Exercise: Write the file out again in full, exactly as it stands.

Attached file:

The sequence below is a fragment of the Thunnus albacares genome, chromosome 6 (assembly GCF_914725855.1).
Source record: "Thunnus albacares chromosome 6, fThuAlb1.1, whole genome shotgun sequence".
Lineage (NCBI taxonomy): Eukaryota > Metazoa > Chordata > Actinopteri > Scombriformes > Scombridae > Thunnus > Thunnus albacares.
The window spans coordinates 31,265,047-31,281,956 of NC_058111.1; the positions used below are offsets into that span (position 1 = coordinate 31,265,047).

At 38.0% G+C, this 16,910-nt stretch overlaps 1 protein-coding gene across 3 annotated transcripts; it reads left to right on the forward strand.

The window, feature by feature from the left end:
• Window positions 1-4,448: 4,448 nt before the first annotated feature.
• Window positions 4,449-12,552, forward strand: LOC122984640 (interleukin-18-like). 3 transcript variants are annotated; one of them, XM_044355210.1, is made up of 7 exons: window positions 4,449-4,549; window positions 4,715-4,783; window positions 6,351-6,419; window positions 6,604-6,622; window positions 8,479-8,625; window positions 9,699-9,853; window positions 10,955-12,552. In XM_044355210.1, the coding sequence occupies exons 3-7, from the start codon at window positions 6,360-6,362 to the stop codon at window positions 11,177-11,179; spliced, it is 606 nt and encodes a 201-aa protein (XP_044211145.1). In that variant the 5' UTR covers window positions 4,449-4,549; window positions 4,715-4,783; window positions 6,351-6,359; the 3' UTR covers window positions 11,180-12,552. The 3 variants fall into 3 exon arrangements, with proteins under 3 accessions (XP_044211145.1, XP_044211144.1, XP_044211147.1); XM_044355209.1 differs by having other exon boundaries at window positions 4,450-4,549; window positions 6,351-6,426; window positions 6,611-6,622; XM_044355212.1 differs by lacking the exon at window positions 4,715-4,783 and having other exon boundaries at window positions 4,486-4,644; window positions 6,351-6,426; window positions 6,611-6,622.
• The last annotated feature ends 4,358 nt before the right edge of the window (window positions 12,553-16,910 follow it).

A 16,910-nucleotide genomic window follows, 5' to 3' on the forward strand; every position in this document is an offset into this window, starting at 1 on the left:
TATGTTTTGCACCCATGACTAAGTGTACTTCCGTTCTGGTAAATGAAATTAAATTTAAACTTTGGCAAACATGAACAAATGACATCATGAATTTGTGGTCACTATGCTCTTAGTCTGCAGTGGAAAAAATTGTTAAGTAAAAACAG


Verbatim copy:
The sequence below is a fragment of the Thunnus albacares genome, chromosome 6 (assembly GCF_914725855.1).
Source record: "Thunnus albacares chromosome 6, fThuAlb1.1, whole genome shotgun sequence".
Lineage (NCBI taxonomy): Eukaryota > Metazoa > Chordata > Actinopteri > Scombriformes > Scombridae > Thunnus > Thunnus albacares.
The window spans coordinates 31,265,047-31,281,956 of NC_058111.1; the positions used below are offsets into that span (position 1 = coordinate 31,265,047).

At 38.0% G+C, this 16,910-nt stretch overlaps 1 protein-coding gene across 3 annotated transcripts; it reads left to right on the forward strand.

The window, feature by feature from the left end:
• Window positions 1-4,448: 4,448 nt before the first annotated feature.
• Window positions 4,449-12,552, forward strand: LOC122984640 (interleukin-18-like). 3 transcript variants are annotated; one of them, XM_044355210.1, is made up of 7 exons: window positions 4,449-4,549; window positions 4,715-4,783; window positions 6,351-6,419; window positions 6,604-6,622; window positions 8,479-8,625; window positions 9,699-9,853; window positions 10,955-12,552. In XM_044355210.1, the coding sequence occupies exons 3-7, from the start codon at window positions 6,360-6,362 to the stop codon at window positions 11,177-11,179; spliced, it is 606 nt and encodes a 201-aa protein (XP_044211145.1). In that variant the 5' UTR covers window positions 4,449-4,549; window positions 4,715-4,783; window positions 6,351-6,359; the 3' UTR covers window positions 11,180-12,552. The 3 variants fall into 3 exon arrangements, with proteins under 3 accessions (XP_044211145.1, XP_044211144.1, XP_044211147.1); XM_044355209.1 differs by having other exon boundaries at window positions 4,450-4,549; window positions 6,351-6,426; window positions 6,611-6,622; XM_044355212.1 differs by lacking the exon at window positions 4,715-4,783 and having other exon boundaries at window positions 4,486-4,644; window positions 6,351-6,426; window positions 6,611-6,622.
• The last annotated feature ends 4,358 nt before the right edge of the window (window positions 12,553-16,910 follow it).

A 16,910-nucleotide genomic window follows, 5' to 3' on the forward strand; every position in this document is an offset into this window, starting at 1 on the left:
TATGTTTTGCACCCATGACTAAGTGTACTTCCGTTCTGGTAAATGAAATTAAATTTAAACTTTGGCAAACATGAACAAATGACATCATGAATTTGTGGTCACTATGCTCTTAGTCTGCAGTGGAAAAAATTGTTAAGTAAAAACAG